26 February 2008

NL AG hoist by petard of own misleading statements

Auditor General John Noseworthy is crying foul at supposedly being shut down in his efforts to audit the offshore regulatory board, not for financial issues but for safety, environmental and resource management issues.

Noseworthy issued a surprise report today.

Here are some quick observations:

1.   No statutory authority to audit offshore board. The AG website does not list the offshore board as being an entity subject to audit, even though Noseworthy now claims to have a legal opinion stating otherwise.

As such, Noseworthy's office has no legal right to demand access to the offshore board's operations. Neither the federal nor provincial enabling statutes for the Atlantic Accord (1985) give the provincial auditor general the right to audit the offshore board.

As further proof that Noseworthy himself does not consider the offshore board to fall under his jurisdiction, his 2007 report - issued three weeks ago - makes no mention of the offshore board and its financial statements for any year.

2.  AG fails to meet requirements of own legislation

Noseworthy cites supposed obligations under the Auditor General Act to report a failure by an entity subject to provincial audit to provide access to documents.  However, if Noseworthy's office doesn't believe the organization is subject to audit, he has no legal authority to conduct any review.

Beyond that, even if Noseworthy is right on his legal ability to audit the offshore board, he's failed completely in this case to demonstrate the requirements - set out in provincial law - necessary to conduct an audit of an entity whose financial statements are audited  - by law - by an external agency.

Under s. 14(3) of the Auditor General Act,

Where the auditor general is of the opinion that the information, explanation or document that is provided, made available or delivered to the auditor general by the auditor referred to in subsection (2) is insufficient to permit the auditor general to exercise his or her powers or duties under this Act, the auditor general may conduct or cause to be conducted an additional examination and investigation of the records and operations of the agency of the Crown or the Crown controlled corporation that the auditor general considers necessary.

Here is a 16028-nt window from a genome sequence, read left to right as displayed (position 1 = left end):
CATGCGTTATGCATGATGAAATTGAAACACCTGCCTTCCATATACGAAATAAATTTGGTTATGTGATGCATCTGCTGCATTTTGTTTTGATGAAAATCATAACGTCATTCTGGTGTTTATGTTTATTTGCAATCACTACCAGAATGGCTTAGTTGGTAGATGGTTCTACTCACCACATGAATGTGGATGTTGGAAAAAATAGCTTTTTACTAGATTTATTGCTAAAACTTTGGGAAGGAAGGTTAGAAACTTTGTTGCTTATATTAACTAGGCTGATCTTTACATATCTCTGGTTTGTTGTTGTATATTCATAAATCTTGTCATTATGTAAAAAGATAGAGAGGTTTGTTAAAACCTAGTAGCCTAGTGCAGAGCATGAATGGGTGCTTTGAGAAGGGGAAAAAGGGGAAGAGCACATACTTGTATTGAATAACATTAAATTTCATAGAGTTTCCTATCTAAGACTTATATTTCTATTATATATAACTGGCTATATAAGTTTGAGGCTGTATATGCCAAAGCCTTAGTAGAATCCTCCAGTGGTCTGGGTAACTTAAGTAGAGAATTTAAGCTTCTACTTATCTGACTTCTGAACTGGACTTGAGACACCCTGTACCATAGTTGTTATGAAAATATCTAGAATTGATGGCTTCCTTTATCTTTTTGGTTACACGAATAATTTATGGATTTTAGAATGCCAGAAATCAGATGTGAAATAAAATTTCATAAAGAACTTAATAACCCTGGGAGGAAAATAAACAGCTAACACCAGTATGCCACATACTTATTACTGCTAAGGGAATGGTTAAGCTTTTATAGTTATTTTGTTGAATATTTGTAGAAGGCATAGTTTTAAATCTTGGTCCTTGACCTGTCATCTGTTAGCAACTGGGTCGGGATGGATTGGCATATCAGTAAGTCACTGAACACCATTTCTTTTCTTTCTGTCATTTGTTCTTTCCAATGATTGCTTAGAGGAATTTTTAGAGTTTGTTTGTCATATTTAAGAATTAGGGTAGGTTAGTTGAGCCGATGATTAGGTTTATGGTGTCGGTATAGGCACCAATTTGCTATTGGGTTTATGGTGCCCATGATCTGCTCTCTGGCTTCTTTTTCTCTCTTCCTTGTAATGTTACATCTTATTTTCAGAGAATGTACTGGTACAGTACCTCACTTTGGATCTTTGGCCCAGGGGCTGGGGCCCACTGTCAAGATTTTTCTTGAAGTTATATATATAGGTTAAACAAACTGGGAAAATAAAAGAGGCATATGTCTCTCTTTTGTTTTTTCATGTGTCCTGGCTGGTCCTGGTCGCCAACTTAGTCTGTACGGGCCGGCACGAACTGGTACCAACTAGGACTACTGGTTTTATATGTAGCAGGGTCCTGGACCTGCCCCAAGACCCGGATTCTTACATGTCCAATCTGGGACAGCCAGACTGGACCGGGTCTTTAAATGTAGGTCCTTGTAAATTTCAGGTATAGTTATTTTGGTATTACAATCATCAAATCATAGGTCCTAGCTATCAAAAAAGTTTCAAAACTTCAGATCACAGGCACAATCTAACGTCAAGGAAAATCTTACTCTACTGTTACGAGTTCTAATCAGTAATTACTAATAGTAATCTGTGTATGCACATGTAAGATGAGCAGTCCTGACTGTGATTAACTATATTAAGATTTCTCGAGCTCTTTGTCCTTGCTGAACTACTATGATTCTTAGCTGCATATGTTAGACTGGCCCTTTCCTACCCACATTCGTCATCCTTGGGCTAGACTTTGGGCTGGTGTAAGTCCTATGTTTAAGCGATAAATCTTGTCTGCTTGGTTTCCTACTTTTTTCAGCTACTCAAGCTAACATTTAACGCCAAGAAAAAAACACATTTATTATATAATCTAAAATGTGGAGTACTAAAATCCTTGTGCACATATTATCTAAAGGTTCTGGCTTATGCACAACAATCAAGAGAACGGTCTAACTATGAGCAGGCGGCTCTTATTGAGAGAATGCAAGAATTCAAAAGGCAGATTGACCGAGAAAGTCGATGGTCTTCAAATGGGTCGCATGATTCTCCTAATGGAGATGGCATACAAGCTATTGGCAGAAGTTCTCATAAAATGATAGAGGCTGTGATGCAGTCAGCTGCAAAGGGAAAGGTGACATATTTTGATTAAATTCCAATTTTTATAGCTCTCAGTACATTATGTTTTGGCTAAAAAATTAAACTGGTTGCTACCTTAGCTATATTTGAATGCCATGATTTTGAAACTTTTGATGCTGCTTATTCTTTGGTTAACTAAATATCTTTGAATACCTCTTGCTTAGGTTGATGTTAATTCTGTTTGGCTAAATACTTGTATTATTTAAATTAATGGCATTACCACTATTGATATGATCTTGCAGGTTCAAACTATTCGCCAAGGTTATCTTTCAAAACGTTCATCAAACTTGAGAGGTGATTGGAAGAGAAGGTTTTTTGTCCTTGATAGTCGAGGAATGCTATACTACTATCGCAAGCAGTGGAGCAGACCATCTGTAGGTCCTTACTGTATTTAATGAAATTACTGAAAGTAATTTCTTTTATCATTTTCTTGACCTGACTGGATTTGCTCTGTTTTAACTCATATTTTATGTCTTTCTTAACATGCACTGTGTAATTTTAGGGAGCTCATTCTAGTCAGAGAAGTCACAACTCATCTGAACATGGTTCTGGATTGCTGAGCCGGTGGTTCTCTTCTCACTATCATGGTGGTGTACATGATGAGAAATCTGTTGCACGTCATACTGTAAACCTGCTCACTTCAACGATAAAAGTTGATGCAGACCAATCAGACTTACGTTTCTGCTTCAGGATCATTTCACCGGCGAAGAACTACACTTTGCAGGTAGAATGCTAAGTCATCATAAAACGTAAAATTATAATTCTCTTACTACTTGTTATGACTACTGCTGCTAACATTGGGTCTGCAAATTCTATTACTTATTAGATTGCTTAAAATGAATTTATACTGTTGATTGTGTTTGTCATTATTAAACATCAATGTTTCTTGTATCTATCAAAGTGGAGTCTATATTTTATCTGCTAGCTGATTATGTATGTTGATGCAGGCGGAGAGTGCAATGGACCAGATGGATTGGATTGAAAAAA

By both federal and provincial legislation, the offshore board uses external auditors to produce its annual financial statements.

3.  AG ignores other entities under his jurisdiction In his 2007 report, Noseworthy noted that he had not received audited financial statements on four Crown corporations - Hydro's subsidiaries - for the year ended December 31, 2006. Aside from that mention, Noseworthy has not indicated publicly he has taken any action using his legal powers to deal with that problem.

To make it worse, this is not the first year Hydro's subsidiaries have failed to meet their legal requirements to provide audited statements to the AG. Noseworthy's website indicates that he has not received financial statements from the four corporations since February 2006:

Company                                                                 Year ending             Date rec'd

Churchill Falls (Labrador) Corporation Limited      31 December 2005    14 February 2006
Gull Island Power Company Limited                      31 December 2005      7 February 2006
Lower Churchill Development Corporation Ltd     31 December 2005       7 February 2006
Newfoundland and Labrador Hydro Electric Corp  31 December 2005 14 February 2006
Twin Falls Power Corporation Limited                   31 December 2005 7 February 2006

4.  Offshore board willing to have joint federal/provincial audit.  For all the posturing inherent in Noseworthy's public report, the offshore board still has refused to give the auditors access to the organizations financial and operational records.

In fact, Noseworthy's claim of being refused access is false:

This Report is submitted to the House of Assembly under the authority of Section 12(1) of
the Auditor General Act (the Act ) relating to the refusal of the Canada - Newfoundland and
Labrador Offshore Petroleum Board (CNLOPB) to provide my Office with unrestricted
access to information necessary to conduct a review of CNLOPB operations.

Noseworthy's own report gives the information that proves his office has not been refused access to the offshore boards records.  According to Noseworthy, the board repeated its view that “…any audit should be conducted jointly by the Auditors General of the Province and the Government of Canada.”

That's hardly a refusal by any definition of the word.

So if the Auditor General can't get his facts straight or abide by the law, what's the point of having him?